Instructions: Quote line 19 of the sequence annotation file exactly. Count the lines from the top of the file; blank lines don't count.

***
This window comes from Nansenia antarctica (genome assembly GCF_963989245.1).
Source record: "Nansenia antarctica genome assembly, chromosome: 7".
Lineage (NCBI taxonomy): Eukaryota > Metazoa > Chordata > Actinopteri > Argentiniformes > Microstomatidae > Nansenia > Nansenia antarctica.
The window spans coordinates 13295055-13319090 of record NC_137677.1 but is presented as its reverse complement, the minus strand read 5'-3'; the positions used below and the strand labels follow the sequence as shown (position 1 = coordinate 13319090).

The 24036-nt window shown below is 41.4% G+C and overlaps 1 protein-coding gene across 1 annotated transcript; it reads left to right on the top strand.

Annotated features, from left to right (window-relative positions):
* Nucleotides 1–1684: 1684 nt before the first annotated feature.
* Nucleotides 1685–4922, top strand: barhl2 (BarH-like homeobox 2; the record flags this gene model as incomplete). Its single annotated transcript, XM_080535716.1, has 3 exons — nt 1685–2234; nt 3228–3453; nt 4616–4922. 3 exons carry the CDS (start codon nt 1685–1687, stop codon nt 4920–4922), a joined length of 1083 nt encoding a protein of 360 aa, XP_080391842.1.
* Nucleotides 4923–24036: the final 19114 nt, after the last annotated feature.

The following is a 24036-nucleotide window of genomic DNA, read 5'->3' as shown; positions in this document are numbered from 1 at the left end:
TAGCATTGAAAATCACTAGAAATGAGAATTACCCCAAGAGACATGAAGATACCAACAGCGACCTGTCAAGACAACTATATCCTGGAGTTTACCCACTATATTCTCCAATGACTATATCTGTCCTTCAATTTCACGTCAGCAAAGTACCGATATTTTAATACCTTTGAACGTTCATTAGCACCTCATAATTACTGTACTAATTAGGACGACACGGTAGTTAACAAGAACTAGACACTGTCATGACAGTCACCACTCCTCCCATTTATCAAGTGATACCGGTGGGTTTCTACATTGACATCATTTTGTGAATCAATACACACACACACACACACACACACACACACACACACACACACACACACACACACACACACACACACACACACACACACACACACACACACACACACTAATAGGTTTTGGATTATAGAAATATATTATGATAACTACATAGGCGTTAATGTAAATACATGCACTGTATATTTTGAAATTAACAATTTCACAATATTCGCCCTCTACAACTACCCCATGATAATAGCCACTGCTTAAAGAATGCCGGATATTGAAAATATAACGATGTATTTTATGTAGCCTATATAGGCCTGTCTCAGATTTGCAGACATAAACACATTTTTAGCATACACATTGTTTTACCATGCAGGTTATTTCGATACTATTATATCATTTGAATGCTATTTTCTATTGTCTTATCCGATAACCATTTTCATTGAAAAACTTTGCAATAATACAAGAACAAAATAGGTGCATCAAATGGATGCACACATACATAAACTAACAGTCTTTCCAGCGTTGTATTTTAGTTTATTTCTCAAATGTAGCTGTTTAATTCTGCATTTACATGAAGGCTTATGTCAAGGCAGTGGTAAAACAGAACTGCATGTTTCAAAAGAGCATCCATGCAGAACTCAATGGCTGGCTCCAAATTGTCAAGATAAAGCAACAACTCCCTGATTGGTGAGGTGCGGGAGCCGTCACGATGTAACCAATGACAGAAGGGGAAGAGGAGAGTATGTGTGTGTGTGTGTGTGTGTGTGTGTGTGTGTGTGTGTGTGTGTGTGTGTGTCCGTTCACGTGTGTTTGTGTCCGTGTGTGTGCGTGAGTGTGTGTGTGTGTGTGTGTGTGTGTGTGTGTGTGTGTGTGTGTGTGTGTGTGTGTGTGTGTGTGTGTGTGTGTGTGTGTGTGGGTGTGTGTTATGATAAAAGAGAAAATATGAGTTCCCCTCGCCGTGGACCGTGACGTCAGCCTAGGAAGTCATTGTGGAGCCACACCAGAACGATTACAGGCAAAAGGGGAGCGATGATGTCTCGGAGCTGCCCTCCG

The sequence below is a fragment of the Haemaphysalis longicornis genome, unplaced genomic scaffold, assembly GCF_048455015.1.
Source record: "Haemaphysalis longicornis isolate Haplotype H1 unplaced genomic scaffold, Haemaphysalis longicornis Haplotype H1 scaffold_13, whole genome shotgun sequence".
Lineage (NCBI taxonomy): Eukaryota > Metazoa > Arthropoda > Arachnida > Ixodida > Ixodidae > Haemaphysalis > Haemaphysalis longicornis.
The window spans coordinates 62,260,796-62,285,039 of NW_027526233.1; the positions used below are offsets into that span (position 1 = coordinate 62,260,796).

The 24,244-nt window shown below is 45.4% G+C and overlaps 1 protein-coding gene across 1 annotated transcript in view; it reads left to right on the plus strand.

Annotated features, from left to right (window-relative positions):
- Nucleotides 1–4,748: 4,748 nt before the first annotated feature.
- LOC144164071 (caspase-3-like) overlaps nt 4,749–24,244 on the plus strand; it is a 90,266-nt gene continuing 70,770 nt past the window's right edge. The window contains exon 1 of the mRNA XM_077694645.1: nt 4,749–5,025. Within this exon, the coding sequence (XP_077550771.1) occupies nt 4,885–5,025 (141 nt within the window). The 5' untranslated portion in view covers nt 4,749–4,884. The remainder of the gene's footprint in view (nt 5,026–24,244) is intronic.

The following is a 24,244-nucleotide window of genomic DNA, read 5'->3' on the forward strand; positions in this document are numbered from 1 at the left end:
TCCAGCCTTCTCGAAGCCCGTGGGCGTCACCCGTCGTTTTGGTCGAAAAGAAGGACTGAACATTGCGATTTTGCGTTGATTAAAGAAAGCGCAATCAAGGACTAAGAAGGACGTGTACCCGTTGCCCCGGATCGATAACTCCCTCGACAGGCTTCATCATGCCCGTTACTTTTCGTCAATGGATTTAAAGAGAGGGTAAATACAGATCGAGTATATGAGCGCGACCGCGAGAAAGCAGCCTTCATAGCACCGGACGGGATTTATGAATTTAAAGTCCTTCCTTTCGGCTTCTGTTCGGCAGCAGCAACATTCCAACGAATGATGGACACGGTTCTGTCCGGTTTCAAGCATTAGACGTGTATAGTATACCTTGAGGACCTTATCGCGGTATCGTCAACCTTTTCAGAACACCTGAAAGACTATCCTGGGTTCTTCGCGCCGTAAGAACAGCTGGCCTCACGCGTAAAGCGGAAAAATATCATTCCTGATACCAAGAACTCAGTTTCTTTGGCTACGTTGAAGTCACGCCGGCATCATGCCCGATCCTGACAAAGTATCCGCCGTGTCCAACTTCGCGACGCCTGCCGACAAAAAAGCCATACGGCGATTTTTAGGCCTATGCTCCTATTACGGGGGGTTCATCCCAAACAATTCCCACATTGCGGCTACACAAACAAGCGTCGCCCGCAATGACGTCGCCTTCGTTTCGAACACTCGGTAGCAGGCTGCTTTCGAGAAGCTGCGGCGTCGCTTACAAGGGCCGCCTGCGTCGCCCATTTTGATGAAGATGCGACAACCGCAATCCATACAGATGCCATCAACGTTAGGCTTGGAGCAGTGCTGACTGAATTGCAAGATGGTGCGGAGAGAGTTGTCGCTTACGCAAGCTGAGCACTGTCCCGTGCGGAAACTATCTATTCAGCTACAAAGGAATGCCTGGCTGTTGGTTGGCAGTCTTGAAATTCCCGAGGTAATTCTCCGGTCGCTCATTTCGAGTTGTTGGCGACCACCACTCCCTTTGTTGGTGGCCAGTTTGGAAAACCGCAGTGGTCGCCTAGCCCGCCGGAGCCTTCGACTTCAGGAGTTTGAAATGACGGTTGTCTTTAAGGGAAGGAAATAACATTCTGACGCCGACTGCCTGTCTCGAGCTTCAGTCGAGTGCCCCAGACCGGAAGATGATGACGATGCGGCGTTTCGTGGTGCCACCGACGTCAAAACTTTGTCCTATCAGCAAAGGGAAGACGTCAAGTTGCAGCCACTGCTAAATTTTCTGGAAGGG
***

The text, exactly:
- LOC144164071 (caspase-3-like) overlaps nt 4,749–24,244 on the plus strand; it is a 90,266-nt gene continuing 70,770 nt past the window's right edge. The window contains exon 1 of the mRNA XM_077694645.1: nt 4,749–5,025. Within this exon, the coding sequence (XP_077550771.1) occupies nt 4,885–5,025 (141 nt within the window). The 5' untranslated portion in view covers nt 4,749–4,884. The remainder of the gene's footprint in view (nt 5,026–24,244) is intronic.